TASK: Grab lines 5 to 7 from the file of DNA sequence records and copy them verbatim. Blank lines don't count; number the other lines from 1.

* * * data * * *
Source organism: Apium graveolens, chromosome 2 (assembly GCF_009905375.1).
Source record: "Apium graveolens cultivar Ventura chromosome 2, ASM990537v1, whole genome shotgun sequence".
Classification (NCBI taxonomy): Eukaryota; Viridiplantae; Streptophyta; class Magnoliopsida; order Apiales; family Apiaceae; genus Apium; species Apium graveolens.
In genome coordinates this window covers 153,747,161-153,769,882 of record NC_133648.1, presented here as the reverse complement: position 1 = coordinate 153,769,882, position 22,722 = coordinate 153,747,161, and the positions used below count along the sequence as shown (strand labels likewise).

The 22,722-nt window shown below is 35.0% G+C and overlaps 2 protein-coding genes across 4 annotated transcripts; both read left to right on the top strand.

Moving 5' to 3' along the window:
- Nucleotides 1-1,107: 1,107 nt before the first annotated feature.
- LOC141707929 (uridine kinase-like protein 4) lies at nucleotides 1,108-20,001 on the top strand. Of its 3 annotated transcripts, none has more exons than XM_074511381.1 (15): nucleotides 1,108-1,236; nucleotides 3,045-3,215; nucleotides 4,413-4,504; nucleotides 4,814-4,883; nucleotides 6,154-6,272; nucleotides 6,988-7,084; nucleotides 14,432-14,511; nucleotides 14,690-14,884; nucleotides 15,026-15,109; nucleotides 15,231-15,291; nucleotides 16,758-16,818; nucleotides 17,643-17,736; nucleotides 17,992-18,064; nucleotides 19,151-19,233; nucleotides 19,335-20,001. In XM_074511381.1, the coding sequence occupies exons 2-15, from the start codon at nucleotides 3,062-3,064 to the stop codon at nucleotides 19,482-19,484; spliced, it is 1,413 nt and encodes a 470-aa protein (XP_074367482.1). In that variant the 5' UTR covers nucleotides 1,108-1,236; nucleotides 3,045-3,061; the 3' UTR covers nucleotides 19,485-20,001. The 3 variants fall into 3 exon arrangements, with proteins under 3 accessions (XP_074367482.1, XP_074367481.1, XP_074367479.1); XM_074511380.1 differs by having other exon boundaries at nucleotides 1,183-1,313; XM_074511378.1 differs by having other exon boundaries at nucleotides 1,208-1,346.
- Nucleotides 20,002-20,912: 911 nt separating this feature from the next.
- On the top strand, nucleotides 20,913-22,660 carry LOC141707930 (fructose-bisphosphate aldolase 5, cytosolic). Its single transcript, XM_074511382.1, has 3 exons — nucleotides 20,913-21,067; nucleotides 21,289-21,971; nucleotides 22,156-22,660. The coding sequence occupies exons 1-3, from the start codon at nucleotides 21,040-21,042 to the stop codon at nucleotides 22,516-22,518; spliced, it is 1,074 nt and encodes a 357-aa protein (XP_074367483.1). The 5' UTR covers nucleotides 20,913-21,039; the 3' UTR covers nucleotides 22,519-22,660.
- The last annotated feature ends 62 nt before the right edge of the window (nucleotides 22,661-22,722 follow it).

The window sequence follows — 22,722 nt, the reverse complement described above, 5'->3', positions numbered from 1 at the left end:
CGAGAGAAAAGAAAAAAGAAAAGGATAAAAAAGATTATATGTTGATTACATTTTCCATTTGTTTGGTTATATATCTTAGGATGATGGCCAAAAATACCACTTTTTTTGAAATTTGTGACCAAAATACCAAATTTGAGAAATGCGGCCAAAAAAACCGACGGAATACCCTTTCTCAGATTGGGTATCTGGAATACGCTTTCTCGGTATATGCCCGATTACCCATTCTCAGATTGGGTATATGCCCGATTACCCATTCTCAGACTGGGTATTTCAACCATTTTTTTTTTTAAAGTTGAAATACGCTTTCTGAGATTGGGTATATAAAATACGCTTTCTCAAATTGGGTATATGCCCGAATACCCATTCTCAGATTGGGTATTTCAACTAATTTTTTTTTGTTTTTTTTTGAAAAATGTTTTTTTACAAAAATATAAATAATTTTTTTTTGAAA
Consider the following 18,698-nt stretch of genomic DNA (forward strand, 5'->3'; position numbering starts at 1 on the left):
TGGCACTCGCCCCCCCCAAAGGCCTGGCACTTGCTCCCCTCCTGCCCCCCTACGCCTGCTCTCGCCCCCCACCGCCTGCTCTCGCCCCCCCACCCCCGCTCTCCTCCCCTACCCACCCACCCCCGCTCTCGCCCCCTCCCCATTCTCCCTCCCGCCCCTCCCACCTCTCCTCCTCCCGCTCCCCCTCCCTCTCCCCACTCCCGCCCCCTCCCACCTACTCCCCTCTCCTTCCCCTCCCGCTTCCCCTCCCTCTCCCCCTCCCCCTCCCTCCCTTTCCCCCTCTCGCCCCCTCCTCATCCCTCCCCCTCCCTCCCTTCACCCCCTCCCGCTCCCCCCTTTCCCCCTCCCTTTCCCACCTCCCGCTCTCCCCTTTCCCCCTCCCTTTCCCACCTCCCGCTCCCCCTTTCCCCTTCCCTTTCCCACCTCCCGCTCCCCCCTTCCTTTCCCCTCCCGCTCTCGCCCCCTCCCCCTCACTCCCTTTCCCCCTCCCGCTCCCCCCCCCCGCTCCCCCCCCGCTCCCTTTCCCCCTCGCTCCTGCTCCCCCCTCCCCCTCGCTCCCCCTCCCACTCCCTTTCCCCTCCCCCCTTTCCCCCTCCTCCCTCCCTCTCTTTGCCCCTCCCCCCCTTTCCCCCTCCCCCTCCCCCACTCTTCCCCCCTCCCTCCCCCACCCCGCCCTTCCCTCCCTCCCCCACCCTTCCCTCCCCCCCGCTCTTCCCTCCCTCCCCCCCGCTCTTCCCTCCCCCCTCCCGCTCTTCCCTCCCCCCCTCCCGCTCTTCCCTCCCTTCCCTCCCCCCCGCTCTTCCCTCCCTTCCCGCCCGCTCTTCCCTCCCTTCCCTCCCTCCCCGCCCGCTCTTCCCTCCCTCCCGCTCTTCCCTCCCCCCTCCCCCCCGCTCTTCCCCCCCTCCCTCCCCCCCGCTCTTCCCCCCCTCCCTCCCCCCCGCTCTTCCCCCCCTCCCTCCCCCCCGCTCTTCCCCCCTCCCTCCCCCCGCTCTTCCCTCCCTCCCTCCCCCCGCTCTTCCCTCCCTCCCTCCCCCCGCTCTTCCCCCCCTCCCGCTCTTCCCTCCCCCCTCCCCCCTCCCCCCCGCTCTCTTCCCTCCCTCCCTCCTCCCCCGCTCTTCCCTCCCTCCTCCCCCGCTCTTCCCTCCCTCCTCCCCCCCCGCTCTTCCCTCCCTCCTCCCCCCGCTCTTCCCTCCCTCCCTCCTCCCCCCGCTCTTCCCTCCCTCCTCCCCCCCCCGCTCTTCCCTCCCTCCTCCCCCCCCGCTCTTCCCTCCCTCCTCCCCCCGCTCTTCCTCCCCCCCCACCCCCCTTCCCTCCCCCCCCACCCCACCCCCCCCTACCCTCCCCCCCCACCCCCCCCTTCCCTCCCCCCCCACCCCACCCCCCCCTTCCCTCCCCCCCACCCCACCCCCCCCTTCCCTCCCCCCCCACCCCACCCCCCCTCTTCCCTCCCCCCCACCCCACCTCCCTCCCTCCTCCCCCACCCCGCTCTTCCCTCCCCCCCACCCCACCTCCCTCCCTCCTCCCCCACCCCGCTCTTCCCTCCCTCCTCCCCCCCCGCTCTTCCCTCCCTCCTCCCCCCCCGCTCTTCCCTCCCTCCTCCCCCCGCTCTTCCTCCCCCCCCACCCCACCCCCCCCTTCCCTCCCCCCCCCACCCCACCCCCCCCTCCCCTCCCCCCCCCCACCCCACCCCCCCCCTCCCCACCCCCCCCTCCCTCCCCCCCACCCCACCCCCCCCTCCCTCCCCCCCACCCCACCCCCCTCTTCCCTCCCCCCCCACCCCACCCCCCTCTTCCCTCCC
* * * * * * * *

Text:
The 22,722-nt window shown below is 35.0% G+C and overlaps 2 protein-coding genes across 4 annotated transcripts; both read left to right on the top strand.

Moving 5' to 3' along the window:
- Nucleotides 1-1,107: 1,107 nt before the first annotated feature.